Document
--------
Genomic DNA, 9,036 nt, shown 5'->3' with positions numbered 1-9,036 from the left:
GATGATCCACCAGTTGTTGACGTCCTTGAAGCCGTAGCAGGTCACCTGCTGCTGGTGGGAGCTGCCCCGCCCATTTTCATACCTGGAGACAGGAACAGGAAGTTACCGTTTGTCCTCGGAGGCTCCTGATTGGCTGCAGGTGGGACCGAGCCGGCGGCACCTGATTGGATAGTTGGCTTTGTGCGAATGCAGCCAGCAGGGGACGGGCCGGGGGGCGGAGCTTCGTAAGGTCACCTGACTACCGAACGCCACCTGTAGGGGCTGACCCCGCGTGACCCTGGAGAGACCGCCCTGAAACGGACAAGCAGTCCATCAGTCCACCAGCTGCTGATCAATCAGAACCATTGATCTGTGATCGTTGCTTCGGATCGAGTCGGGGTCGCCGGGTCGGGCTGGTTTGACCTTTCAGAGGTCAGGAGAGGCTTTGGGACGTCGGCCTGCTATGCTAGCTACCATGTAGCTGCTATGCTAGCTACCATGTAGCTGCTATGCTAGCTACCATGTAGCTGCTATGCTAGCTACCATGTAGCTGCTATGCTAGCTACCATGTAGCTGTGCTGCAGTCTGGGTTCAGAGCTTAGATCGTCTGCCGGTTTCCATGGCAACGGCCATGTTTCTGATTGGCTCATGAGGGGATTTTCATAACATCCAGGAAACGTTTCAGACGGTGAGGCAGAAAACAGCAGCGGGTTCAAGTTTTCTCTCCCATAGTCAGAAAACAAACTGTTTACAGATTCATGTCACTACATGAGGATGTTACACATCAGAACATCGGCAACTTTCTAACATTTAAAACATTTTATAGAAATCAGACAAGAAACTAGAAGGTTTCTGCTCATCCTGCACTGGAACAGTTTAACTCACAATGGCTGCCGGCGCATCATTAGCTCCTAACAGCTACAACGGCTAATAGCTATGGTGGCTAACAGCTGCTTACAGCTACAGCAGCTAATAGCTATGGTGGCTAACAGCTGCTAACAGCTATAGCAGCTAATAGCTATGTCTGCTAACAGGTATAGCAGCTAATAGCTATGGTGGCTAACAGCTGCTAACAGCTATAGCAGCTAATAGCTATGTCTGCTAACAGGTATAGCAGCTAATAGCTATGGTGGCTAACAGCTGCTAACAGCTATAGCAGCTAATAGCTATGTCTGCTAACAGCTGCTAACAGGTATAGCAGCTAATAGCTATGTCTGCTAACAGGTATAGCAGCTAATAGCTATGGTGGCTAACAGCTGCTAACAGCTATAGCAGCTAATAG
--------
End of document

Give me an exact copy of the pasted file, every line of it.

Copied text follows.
Genomic DNA, 9,036 nt, shown 5'->3' with positions numbered 1-9,036 from the left:
GATGATCCACCAGTTGTTGACGTCCTTGAAGCCGTAGCAGGTCACCTGCTGCTGGTGGGAGCTGCCCCGCCCATTTTCATACCTGGAGACAGGAACAGGAAGTTACCGTTTGTCCTCGGAGGCTCCTGATTGGCTGCAGGTGGGACCGAGCCGGCGGCACCTGATTGGATAGTTGGCTTTGTGCGAATGCAGCCAGCAGGGGACGGGCCGGGGGGCGGAGCTTCGTAAGGTCACCTGACTACCGAACGCCACCTGTAGGGGCTGACCCCGCGTGACCCTGGAGAGACCGCCCTGAAACGGACAAGCAGTCCATCAGTCCACCAGCTGCTGATCAATCAGAACCATTGATCTGTGATCGTTGCTTCGGATCGAGTCGGGGTCGCCGGGTCGGGCTGGTTTGACCTTTCAGAGGTCAGGAGAGGCTTTGGGACGTCGGCCTGCTATGCTAGCTACCATGTAGCTGCTATGCTAGCTACCATGTAGCTGCTATGCTAGCTACCATGTAGCTGCTATGCTAGCTACCATGTAGCTGCTATGCTAGCTACCATGTAGCTGTGCTGCAGTCTGGGTTCAGAGCTTAGATCGTCTGCCGGTTTCCATGGCAACGGCCATGTTTCTGATTGGCTCATGAGGGGATTTTCATAACATCCAGGAAACGTTTCAGACGGTGAGGCAGAAAACAGCAGCGGGTTCAAGTTTTCTCTCCCATAGTCAGAAAACAAACTGTTTACAGATTCATGTCACTACATGAGGATGTTACACATCAGAACATCGGCAACTTTCTAACATTTAAAACATTTTATAGAAATCAGACAAGAAACTAGAAGGTTTCTGCTCATCCTGCACTGGAACAGTTTAACTCACAATGGCTGCCGGCGCATCATTAGCTCCTAACAGCTACAACGGCTAATAGCTATGGTGGCTAACAGCTGCTTACAGCTACAGCAGCTAATAGCTATGGTGGCTAACAGCTGCTAACAGCTATAGCAGCTAATAGCTATGTCTGCTAACAGGTATAGCAGCTAATAGCTATGGTGGCTAACAGCTGCTAACAGCTATAGCAGCTAATAGCTATGTCTGCTAACAGGTATAGCAGCTAATAGCTATGGTGGCTAACAGCTGCTAACAGCTATAGCAGCTAATAGCTATGTCTGCTAACAGCTGCTAACAGGTATAGCAGCTAATAGCTATGTCTGCTAACAGGTATAGCAGCTAATAGCTATGGTGGCTAACAGCTGCTAACAGCTATAGCAGCTAATAG